Gamay Wine 101: History, Regions, Made, Storage and Serving

The world of wine is a broad and colorful one. There are many types of wine all over the world with their tastes and characteristics. And so, if you are still in the getting-to-know stage of the more popular list of wines, it’s a good thing to know more about Gamay wine. So, what is Gamay wine?

Gamay Wine Guide

Gamay Wine Guide

Gamay wine has gotten its name from the type of grape it’s made from. This specific type of wine is made from Gamay grapes. This is a grape variety that has been around for quite some time. In fact, the earliest known documented reference to the grape was made in the 14th century.

However, this type of grape is somewhat controversial as a Duke once banned it. Because of its peculiar flavor and consistency, the grape earned the reputation of being a “disloyal” fruit.

As a result, he banned Gamay grapes and encouraged the vineyard space to be used for other more considerable types of grapes.

Fortunately, Beaujolais, located towards the south of Burgundy, kept growing Gamay despite the ban being implemented. As a result, they grew to become one of the best places for growing grapes as they continued.

Now, nearly three-quarters of the world’s Gamay vineyards can be found in Beaujolais. Gamay is also gaining rising recognition in countries with temperate climates like Switzerland, Canada, New Zealand, and more.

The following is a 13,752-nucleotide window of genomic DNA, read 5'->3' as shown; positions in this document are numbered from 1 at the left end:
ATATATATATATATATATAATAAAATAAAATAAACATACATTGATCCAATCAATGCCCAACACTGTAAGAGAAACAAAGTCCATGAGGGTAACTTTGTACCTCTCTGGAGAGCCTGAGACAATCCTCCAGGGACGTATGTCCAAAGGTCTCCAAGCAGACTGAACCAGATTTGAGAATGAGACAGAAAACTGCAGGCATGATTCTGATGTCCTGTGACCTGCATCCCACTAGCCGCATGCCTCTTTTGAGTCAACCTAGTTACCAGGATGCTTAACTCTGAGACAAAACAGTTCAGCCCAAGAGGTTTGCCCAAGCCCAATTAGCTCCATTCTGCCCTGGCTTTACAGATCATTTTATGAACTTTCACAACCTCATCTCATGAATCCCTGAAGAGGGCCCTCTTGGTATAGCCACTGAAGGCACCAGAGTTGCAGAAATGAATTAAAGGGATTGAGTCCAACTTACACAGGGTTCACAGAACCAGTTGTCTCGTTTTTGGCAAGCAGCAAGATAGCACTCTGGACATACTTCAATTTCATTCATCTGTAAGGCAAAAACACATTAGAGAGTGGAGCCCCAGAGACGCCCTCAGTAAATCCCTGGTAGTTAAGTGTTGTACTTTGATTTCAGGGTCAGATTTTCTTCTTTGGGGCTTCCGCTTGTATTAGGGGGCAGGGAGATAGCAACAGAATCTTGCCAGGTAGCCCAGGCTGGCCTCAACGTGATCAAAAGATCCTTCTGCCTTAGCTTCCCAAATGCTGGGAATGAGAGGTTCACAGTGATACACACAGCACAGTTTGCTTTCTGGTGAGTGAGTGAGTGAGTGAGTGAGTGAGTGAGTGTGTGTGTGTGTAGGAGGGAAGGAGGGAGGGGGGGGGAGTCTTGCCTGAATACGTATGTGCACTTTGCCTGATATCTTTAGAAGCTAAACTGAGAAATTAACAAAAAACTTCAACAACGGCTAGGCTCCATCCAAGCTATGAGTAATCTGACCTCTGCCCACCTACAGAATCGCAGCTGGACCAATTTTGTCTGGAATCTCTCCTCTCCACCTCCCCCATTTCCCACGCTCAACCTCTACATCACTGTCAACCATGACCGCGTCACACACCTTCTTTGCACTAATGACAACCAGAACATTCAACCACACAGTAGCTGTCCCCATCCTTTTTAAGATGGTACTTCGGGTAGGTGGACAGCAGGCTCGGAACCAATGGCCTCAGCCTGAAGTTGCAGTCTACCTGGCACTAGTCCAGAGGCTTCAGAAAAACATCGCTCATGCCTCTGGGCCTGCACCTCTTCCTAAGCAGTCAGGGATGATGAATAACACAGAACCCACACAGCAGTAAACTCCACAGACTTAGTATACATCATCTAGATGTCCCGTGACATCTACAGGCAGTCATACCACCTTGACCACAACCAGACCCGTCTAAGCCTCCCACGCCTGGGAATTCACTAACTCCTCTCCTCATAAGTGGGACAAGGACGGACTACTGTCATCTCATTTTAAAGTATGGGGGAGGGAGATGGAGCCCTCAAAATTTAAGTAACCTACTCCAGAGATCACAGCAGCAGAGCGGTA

Gamay grapes

Gamay grapes

Gamay grapes are dark-skinned grapes used to make crisp and fruity red wine. This grape thrives in warm and cool climates, making it one of the more hardy and flexible grape types.

Because of its early ripening and excellent yields, it’s a good choice for a wide range of wines. The best harvest of Gamays makes fresh and refreshing wines that are good as a stand-alone drink and as welcoming harmonies to various cuisines.

Enjoying Gamay

Aromas

● Cherry

● Strawberry

● Floral aromas

● Iris

● Peony flowers

● Plum

Notes

● Cherry

● Raspberry

● Strawberry

● Curant

● Cranberry

● Earthy tones

● Violet

Body

 Light-bodied

Tannin level

Light / Low

Acidity

 High

Region

 Beaujolais

Gamay Wine: Regions and Bottles

Gamay Wine Regions and Bottles

Beaujolais, France

Responsible for the production of over 75% of the world’s Gamay wines, Beaujolais is considered to be Gamay’s home. Typically, the bottles produced from this region have a simpler and lighter feel.

And so, if you are looking for something easy and light, wines from this area are a wonderful choice. This area is also home to the popular Beaujolais Nouveau. This type of wine undergoes a fascinating process called carbonic maceration.

Loire Valley, France

The Loire Valley’s mild climate and granitic terrain make it ideal for Gamay vineyards. This is also one of the main reasons why Gamay grapes are found all over the region.

U.S.A

Over the course of the last few decades, the Jus Blanc grape, known as Gamay Noir, has amassed a significant amount of recognition in the United States.

Canada

The Niagara Peninsula in Canada is home to most of the country’s vineyards bearing this particular grape variety. Additionally, there is a provincial mutation of the grape’ Gamay Noir Droit’ in Canada.